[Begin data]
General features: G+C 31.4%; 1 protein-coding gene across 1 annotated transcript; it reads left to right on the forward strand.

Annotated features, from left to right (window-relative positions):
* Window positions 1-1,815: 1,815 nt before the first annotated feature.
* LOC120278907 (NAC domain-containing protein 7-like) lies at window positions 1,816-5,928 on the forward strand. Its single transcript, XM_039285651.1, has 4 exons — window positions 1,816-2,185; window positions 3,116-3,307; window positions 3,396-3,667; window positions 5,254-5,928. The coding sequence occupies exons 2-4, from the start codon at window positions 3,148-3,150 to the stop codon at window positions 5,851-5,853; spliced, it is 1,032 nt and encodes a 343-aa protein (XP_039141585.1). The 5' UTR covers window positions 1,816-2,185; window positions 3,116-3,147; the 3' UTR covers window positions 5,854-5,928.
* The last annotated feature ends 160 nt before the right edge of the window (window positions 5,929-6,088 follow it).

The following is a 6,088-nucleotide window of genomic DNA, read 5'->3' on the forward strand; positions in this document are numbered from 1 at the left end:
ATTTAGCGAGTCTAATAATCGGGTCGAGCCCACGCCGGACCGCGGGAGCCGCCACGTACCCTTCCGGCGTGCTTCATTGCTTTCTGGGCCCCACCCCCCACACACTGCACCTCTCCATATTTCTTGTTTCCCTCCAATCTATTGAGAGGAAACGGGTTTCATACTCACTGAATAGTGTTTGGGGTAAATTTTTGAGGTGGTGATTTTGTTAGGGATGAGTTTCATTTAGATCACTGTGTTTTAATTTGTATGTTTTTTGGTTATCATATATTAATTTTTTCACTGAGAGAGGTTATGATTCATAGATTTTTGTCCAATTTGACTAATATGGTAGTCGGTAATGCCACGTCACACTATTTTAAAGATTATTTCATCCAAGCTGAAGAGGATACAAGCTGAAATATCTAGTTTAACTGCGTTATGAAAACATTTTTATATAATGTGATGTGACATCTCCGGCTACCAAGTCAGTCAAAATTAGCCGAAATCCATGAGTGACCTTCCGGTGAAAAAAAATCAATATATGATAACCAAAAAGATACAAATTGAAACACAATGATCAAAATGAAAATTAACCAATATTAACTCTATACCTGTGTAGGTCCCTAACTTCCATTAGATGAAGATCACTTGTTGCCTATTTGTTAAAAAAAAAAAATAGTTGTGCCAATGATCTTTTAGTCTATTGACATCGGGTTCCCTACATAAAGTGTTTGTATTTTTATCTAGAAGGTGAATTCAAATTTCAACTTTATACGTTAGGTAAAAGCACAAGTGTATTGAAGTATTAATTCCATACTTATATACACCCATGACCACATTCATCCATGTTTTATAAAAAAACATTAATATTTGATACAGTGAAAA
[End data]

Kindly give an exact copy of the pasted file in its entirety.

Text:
General features: G+C 31.4%; 1 protein-coding gene across 1 annotated transcript; it reads left to right on the forward strand.

Annotated features, from left to right (window-relative positions):
* Window positions 1-1,815: 1,815 nt before the first annotated feature.
* LOC120278907 (NAC domain-containing protein 7-like) lies at window positions 1,816-5,928 on the forward strand. Its single transcript, XM_039285651.1, has 4 exons — window positions 1,816-2,185; window positions 3,116-3,307; window positions 3,396-3,667; window positions 5,254-5,928. The coding sequence occupies exons 2-4, from the start codon at window positions 3,148-3,150 to the stop codon at window positions 5,851-5,853; spliced, it is 1,032 nt and encodes a 343-aa protein (XP_039141585.1). The 5' UTR covers window positions 1,816-2,185; window positions 3,116-3,147; the 3' UTR covers window positions 5,854-5,928.
* The last annotated feature ends 160 nt before the right edge of the window (window positions 5,929-6,088 follow it).

The following is a 6,088-nucleotide window of genomic DNA, read 5'->3' on the forward strand; positions in this document are numbered from 1 at the left end:
ATTTAGCGAGTCTAATAATCGGGTCGAGCCCACGCCGGACCGCGGGAGCCGCCACGTACCCTTCCGGCGTGCTTCATTGCTTTCTGGGCCCCACCCCCCACACACTGCACCTCTCCATATTTCTTGTTTCCCTCCAATCTATTGAGAGGAAACGGGTTTCATACTCACTGAATAGTGTTTGGGGTAAATTTTTGAGGTGGTGATTTTGTTAGGGATGAGTTTCATTTAGATCACTGTGTTTTAATTTGTATGTTTTTTGGTTATCATATATTAATTTTTTCACTGAGAGAGGTTATGATTCATAGATTTTTGTCCAATTTGACTAATATGGTAGTCGGTAATGCCACGTCACACTATTTTAAAGATTATTTCATCCAAGCTGAAGAGGATACAAGCTGAAATATCTAGTTTAACTGCGTTATGAAAACATTTTTATATAATGTGATGTGACATCTCCGGCTACCAAGTCAGTCAAAATTAGCCGAAATCCATGAGTGACCTTCCGGTGAAAAAAAATCAATATATGATAACCAAAAAGATACAAATTGAAACACAATGATCAAAATGAAAATTAACCAATATTAACTCTATACCTGTGTAGGTCCCTAACTTCCATTAGATGAAGATCACTTGTTGCCTATTTGTTAAAAAAAAAAAATAGTTGTGCCAATGATCTTTTAGTCTATTGACATCGGGTTCCCTACATAAAGTGTTTGTATTTTTATCTAGAAGGTGAATTCAAATTTCAACTTTATACGTTAGGTAAAAGCACAAGTGTATTGAAGTATTAATTCCATACTTATATACACCCATGACCACATTCATCCATGTTTTATAAAAAAACATTAATATTTGATACAGTGAAAA